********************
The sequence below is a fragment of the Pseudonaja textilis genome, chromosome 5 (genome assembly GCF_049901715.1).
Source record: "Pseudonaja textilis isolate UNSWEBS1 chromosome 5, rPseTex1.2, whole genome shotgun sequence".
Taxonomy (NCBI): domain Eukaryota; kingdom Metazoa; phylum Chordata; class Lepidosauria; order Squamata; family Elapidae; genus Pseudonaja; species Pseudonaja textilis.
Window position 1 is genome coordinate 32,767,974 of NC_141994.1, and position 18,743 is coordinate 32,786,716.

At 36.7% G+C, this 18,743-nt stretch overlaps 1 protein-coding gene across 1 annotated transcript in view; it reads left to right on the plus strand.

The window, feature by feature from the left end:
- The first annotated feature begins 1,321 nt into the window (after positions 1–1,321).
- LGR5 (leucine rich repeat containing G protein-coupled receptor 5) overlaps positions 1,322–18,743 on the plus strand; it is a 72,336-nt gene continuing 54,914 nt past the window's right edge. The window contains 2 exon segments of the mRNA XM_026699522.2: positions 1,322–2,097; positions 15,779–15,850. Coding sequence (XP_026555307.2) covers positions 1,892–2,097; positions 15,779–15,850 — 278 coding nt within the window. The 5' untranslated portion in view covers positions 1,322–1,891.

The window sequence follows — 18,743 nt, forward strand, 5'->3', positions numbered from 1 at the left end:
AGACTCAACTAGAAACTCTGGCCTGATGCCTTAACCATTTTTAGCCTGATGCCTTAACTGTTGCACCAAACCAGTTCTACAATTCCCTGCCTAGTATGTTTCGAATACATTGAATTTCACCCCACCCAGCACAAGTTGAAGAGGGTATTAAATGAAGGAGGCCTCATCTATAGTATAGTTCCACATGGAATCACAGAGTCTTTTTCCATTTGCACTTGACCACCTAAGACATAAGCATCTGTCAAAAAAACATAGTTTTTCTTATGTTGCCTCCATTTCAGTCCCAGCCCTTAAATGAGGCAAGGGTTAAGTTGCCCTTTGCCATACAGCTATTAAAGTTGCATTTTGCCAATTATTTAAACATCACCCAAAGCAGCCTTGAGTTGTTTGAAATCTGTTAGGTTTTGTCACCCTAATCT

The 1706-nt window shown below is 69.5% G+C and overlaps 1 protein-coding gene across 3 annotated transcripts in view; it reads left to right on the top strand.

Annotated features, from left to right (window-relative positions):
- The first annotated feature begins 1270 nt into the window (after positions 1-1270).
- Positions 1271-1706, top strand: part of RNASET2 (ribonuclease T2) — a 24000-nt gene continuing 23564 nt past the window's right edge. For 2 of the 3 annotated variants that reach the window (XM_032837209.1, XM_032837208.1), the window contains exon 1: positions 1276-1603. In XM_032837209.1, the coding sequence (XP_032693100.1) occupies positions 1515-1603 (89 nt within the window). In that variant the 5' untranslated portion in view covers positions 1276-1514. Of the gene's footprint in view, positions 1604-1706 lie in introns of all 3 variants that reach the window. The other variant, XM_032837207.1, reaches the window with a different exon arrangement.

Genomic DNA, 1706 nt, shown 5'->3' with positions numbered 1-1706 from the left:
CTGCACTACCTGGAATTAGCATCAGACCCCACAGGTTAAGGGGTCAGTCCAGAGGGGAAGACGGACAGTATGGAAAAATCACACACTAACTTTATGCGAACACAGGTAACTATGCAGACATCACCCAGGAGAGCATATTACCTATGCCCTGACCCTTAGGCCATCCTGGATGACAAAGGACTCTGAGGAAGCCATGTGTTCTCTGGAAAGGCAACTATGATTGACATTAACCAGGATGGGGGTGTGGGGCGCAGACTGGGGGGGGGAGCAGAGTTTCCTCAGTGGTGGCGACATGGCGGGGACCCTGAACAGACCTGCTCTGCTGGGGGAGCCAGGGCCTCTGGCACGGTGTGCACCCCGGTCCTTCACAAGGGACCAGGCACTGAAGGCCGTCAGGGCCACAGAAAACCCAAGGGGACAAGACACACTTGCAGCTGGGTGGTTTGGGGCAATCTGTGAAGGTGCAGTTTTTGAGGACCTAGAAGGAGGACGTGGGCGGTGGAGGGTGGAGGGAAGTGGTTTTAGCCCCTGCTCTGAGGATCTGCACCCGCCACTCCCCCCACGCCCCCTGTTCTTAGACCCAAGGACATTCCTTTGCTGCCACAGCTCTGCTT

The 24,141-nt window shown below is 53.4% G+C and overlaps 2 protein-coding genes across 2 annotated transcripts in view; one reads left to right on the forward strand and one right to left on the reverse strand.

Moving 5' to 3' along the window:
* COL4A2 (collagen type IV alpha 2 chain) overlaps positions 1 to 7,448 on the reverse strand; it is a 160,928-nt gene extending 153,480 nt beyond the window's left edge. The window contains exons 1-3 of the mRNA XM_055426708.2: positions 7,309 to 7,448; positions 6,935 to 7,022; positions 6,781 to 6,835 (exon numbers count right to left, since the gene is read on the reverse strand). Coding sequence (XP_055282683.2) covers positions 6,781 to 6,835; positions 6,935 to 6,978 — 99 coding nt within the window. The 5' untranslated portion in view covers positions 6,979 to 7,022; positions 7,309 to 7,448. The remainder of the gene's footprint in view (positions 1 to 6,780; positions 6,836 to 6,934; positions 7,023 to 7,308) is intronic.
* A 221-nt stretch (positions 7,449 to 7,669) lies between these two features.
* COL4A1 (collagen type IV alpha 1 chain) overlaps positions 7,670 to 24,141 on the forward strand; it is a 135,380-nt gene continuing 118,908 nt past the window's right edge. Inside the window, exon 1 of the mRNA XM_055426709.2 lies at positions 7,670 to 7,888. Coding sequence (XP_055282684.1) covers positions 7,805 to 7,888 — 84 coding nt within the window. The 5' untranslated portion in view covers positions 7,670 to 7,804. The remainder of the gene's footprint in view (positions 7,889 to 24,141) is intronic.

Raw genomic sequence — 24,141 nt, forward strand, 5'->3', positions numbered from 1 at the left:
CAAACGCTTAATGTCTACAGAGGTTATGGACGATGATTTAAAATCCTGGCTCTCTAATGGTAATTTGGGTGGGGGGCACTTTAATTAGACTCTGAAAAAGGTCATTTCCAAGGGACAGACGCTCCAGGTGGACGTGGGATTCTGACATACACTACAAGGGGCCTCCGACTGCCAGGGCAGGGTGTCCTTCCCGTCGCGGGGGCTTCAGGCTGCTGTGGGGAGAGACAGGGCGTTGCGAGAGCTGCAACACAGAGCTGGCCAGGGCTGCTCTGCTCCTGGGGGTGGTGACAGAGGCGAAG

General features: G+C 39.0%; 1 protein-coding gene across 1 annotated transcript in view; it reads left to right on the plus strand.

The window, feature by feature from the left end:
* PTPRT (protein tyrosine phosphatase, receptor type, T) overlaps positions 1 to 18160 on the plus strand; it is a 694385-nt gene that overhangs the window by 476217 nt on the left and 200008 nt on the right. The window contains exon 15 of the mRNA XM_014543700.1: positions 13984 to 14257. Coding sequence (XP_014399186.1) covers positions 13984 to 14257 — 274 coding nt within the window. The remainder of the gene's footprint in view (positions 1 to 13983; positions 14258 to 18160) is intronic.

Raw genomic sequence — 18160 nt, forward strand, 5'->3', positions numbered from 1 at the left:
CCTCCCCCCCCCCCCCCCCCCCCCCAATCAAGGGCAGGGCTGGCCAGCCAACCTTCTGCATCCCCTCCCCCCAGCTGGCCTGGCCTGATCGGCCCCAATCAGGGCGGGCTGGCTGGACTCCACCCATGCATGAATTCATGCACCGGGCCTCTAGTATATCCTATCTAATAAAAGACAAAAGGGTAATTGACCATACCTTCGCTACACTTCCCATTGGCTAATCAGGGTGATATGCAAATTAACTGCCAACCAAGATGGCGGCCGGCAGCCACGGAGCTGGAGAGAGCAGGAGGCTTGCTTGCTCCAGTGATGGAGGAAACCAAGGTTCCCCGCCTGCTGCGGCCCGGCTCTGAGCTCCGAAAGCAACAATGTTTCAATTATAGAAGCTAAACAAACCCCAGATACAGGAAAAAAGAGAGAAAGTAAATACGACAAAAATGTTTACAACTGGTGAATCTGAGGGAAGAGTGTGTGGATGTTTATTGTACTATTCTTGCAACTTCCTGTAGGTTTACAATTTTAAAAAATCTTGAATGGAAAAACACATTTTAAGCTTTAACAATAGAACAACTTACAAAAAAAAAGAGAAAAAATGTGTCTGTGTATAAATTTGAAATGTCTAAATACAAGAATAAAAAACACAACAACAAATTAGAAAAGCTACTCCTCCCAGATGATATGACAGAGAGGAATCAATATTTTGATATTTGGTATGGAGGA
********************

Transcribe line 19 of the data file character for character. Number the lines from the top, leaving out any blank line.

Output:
* COL4A2 (collagen type IV alpha 2 chain) overlaps positions 1 to 7,448 on the reverse strand; it is a 160,928-nt gene extending 153,480 nt beyond the window's left edge. The window contains exons 1-3 of the mRNA XM_055426708.2: positions 7,309 to 7,448; positions 6,935 to 7,022; positions 6,781 to 6,835 (exon numbers count right to left, since the gene is read on the reverse strand). Coding sequence (XP_055282683.2) covers positions 6,781 to 6,835; positions 6,935 to 6,978 — 99 coding nt within the window. The 5' untranslated portion in view covers positions 6,979 to 7,022; positions 7,309 to 7,448. The remainder of the gene's footprint in view (positions 1 to 6,780; positions 6,836 to 6,934; positions 7,023 to 7,308) is intronic.